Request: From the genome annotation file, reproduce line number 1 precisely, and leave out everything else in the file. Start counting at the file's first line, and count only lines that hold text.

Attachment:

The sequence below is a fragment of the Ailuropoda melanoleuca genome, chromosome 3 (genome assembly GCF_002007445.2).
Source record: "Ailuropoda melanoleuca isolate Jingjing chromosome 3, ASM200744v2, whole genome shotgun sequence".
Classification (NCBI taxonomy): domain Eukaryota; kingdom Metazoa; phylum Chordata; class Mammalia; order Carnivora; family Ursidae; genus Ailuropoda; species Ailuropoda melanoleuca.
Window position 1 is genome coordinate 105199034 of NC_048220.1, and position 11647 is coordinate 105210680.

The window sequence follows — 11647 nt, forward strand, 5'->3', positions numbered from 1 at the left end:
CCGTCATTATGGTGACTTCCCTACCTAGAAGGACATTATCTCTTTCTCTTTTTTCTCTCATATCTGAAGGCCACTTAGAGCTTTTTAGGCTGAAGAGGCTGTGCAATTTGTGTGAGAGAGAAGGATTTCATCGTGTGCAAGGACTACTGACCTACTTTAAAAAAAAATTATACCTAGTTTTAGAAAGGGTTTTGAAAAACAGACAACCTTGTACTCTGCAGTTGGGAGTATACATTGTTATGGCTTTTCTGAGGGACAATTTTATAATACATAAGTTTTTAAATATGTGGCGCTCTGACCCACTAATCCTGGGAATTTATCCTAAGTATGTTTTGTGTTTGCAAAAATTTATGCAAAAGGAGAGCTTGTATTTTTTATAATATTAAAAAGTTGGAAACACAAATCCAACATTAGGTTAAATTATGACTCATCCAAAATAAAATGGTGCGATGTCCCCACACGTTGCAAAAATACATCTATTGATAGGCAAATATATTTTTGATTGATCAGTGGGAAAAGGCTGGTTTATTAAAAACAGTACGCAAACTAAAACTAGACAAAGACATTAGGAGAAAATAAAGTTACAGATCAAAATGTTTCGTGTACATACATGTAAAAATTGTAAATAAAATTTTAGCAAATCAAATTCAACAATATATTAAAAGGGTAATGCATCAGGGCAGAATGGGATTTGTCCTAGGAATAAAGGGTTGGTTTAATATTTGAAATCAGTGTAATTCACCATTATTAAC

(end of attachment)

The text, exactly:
The sequence below is a fragment of the Ailuropoda melanoleuca genome, chromosome 3 (genome assembly GCF_002007445.2).